Heather is 11 years old, watching through the windshield of her Dad’s cruiser. The scene is bathed in red and blue strobe from the lights atop the car. The engine is running to power the heater; the defroster blows loud, but keeps her view clear. She has seen him shoot before, but never at something living, if even only just. She cannot look away from the mangled deer and as much as her father, wants it’s suffering to cease. She is not afraid. Her stomach is sour and tight, for the blood, the sight of the legs, but she is not afraid. She knows what needs to be done.
But the flashlight beam that he needs, once again wavers. His voice cuts through the roar of the defrost fan that keeps the glass clear enough for her to see. “Dammit, hold that light steady!”
The truck driver, stupidly coatless, trembles. “I’m tryin’. It’s so cold, officer.” He extends his arm which is banded with black patterned ink from wrist to shoulder. Glenn looks over at the tattooed man, who has averted his eyes from the broken animal, “The wind…it stings…” Studying him, Heather thinks it’s because he can’t stand the sight of the doe.
“Son, I’m tryin’ to end this animal’s pain!” Her dad yells. “I need the heart! I need the light on the heart!” The heart, the optimal target that he learned as a young hunter: hitting it ensures a swift death.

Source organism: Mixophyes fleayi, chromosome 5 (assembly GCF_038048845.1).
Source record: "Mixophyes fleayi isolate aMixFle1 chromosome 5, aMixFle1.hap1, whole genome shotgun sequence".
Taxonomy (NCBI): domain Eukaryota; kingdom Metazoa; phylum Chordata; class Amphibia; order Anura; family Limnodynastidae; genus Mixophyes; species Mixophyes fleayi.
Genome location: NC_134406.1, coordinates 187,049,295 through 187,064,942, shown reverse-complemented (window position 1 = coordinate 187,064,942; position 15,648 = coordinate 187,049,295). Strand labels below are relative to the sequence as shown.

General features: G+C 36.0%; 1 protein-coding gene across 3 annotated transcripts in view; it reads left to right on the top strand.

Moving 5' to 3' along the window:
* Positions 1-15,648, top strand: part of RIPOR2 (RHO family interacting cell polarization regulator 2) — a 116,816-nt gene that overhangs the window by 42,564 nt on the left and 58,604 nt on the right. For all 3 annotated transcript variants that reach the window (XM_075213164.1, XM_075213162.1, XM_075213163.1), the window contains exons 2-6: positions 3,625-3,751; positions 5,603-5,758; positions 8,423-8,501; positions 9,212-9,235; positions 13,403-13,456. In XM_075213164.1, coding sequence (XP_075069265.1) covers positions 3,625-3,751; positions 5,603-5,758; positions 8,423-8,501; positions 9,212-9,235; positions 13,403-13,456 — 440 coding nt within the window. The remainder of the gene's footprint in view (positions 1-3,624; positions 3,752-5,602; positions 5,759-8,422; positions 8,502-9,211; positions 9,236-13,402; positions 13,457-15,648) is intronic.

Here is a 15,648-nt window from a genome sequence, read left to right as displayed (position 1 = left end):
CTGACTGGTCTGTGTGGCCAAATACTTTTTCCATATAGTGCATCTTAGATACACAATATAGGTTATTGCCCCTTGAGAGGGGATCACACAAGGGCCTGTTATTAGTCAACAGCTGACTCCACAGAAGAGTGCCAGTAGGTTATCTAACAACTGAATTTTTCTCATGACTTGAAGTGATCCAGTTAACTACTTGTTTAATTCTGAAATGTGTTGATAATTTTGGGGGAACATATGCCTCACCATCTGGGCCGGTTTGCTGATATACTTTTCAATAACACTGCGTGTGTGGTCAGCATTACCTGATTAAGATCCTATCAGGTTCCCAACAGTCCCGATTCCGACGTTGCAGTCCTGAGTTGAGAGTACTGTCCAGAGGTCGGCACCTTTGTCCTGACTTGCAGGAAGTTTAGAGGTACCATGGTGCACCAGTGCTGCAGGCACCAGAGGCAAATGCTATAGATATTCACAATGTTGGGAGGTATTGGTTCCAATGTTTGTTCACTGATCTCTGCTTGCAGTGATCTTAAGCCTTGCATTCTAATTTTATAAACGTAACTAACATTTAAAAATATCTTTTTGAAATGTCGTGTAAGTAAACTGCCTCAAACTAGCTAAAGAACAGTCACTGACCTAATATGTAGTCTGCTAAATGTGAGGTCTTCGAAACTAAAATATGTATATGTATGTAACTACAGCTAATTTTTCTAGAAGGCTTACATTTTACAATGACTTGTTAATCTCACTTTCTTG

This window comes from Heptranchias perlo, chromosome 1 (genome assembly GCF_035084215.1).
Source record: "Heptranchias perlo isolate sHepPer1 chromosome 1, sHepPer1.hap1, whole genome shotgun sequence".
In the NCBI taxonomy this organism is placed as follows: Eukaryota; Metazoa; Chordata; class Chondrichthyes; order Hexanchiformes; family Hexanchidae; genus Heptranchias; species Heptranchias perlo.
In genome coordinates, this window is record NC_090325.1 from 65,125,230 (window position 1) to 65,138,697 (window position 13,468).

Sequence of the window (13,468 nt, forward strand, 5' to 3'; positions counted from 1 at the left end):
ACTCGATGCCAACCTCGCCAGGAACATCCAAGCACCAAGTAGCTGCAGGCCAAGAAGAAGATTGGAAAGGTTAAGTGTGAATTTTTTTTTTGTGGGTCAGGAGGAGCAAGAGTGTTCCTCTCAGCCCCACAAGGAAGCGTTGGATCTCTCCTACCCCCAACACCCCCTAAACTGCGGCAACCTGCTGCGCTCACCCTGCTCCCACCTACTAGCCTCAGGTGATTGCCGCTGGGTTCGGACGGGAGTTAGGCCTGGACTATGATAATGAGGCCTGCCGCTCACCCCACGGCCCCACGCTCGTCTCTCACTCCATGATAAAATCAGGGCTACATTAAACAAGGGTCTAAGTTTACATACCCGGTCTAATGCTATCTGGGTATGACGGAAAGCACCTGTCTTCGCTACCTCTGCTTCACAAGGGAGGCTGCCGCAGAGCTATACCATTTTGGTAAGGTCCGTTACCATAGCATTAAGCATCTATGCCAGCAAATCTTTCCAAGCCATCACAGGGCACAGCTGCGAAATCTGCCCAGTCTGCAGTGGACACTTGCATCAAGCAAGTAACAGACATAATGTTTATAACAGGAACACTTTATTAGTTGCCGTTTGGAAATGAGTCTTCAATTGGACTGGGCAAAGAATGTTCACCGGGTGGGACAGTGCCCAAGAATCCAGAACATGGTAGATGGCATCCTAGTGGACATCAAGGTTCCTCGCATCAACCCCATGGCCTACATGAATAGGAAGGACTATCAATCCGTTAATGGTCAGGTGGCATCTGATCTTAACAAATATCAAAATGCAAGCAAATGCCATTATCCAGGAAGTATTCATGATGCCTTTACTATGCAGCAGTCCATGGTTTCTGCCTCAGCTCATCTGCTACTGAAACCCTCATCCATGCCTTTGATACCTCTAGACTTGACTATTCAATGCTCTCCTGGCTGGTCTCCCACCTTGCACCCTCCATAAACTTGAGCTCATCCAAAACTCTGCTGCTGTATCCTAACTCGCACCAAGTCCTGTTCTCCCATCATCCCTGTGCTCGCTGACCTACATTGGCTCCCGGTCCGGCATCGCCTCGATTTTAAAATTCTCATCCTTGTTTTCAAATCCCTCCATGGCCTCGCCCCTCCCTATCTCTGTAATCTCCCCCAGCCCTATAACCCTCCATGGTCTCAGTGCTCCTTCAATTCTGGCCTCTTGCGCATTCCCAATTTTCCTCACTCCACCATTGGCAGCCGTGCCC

I was walking along the bay, searching for serenity, when the first body was discovered.
It was a cold December day—especially for North Florida, and the breeze blowing in off St. Ann’s Bay stung my face and brought tears to my eyes. The sun was out, and though it was bright enough to make me squint, the day was dull and had a grayish quality I associated with the muted colorlessness of winter.
Taking a break from the demanding duties of prison chaplaincy at a maximum security facility, I had come to the small coastal town of Bridgeport following the second breakup of my marriage, which had come on the heels of two homicide investigations that had taken more out of me than I had realized.
Raised in a law-enforcement household and working as a cop to pay for seminary, I found myself continually getting involved in investigations.
Though chaplaincy was draining enough, it was dealing with crime day after day as an investigator that had left me depleted and depressed, unable to deal with the second death of my marriage.
I had been fighting a losing battle against a powerful undertow, but rather than drown I had washed up on the shores of St. Ann’s Abbey, a secluded retreat center among the ubiquitous slash pines of the Florida Panhandle.
Now, it was no longer just my pride or career or even my marriage, but my very soul I was trying to save.
A crime scene was the last place I needed to go, but from the moment I saw the flashing lights near the marina, I found myself moving toward them—irresistibly drawn, like an addict, to that which threatened to destroy me.